Profile in Preservation: Fallon Ranch

Peter Fugazzotto - MALT

By Peter Fugazzotto, Director, Communications

January 27, 2020

Fallon Ranch, Tomales


A bright ribbon of green announces Stemple Creek’s meandering passage through Fallon Ranch. In this quiet countryside east of Tomales, dairy cattle graze on gently sloping grassy hills, while organic tomatoes, squash and potatoes grow row by row in fertile soil. Scott Murphy purchased this 186-acre ranch in 1979 as a young member of a long-time coastal California ranching family. Since then he has made a home and a life here on the land.


Growing up, Scott learned how to care for the land by working alongside his father and grandfather on the Point Reyes Peninsula. “When I bought this place in 1979, there were practically no trees here — just a few eucalyptus up on the ridge,” Scott said. “The creek was just this ditch, kind of green slime into September. I’ve planted thousands of trees over the years, fenced in the creek, put up windbreaks — the place really looks a lot better now.”

Since being fenced and replanted, the willow-shaded stretch of Stemple Creek that runs through Fallon Ranch now provides habitat for more than 30 different migratory bird and waterfowl species, just one indication of the restoration’s ongoing success.


Scott currently leases the ranch’s organic farmland and pasture to other local producers: Larry Peter, who owns the Petaluma Creamery and the Washoe House restaurant in Petaluma, grazes dairy cattle on 155 acres of Fallon Ranch and grows organic vegetables in a 2,700 square-foot greenhouse, supported by Scott’s updated water and irrigation systems. And David Little of Little Organic Farm grows dry-farmed potatoes, squash and tomatoes on another 23 acres.


Small ranches in scenic enclaves like Tomales are at high risk for private estate development. Fallon Ranch, situated along a main road and containing three legal parcels, was especially vulnerable. Anne Murphy, who co-owned the ranch with Scott, was considering a move out of the area and needed to sell her half of the ranch.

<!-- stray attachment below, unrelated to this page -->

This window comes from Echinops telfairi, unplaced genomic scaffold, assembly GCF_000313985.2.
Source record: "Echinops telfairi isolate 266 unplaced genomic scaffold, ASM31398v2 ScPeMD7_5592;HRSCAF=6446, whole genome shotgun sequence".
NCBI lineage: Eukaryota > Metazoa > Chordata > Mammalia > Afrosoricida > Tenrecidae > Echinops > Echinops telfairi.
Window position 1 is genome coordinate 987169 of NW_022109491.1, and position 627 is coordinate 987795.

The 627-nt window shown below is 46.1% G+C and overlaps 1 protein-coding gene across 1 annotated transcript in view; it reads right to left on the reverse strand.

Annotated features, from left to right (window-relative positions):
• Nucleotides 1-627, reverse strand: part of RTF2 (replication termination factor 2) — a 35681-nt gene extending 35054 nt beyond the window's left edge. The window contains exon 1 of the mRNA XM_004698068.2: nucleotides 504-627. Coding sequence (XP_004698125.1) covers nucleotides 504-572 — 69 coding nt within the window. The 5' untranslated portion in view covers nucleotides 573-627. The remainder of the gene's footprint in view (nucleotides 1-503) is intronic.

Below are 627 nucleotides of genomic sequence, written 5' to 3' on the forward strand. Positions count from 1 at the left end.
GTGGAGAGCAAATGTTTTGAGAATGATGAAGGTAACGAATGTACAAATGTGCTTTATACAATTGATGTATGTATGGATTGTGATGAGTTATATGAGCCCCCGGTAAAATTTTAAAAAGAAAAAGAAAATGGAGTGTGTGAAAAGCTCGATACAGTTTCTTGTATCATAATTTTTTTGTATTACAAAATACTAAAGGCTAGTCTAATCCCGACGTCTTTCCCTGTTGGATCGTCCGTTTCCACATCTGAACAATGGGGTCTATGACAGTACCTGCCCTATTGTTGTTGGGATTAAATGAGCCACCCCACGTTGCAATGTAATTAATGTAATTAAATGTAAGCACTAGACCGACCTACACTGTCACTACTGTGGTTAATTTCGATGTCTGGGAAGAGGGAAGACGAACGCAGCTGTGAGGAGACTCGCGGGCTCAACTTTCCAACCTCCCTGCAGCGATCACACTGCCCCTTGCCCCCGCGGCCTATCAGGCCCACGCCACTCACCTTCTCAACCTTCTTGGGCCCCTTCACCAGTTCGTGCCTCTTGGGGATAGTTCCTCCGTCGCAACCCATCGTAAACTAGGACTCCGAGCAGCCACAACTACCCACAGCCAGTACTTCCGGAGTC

But neither of them wanted to see the ranch split up. Had any one of the three parcels sold, it’s not likely Scott would have been able to maintain a diverse and financially viable operation on the land. Marin County could have lost 186 acres of important farmland, along with the immeasurable benefits of Scott’s careful stewardship and expert knowledge. “I was saving that easement until I really needed it. I’m glad that MALT came along, because that could have been a real sad moment if I couldn’t have kept the ranch together,” said Scott.

Proceeds from the sale of an easement to MALT enabled Scott to purchase Anne’s share and consolidate the ranch. Scott and Anne are relieved to know that the ranch will stay intact and in Scott’s good hands. Scott is proud of the work he’s done to transform Fallon Ranch into a productive landscape supporting both livestock and wildlife, and he credits his success to his family who taught him how to care for the land. “I just try to do the best I can. I was fortunate grow up around people who had land and took care of it well. I had some good examples.”

Knowing that his ranch’s future is secure, Scott is even looking forward to planting a redwood forest near his house. “It’s me, six dogs, three old horses out here … life isn’t bad, man. Life is pretty good.”


Scott Murphy currently leases land to the Petaluma Creamery, the Washoe House and Little Organic Farm.

Visit Petaluma Creamery.

Visit Washoe House.

Little Organic Farms sells organic, dry-farmed potatoes at groceries and farmers markets around the Bay Area.

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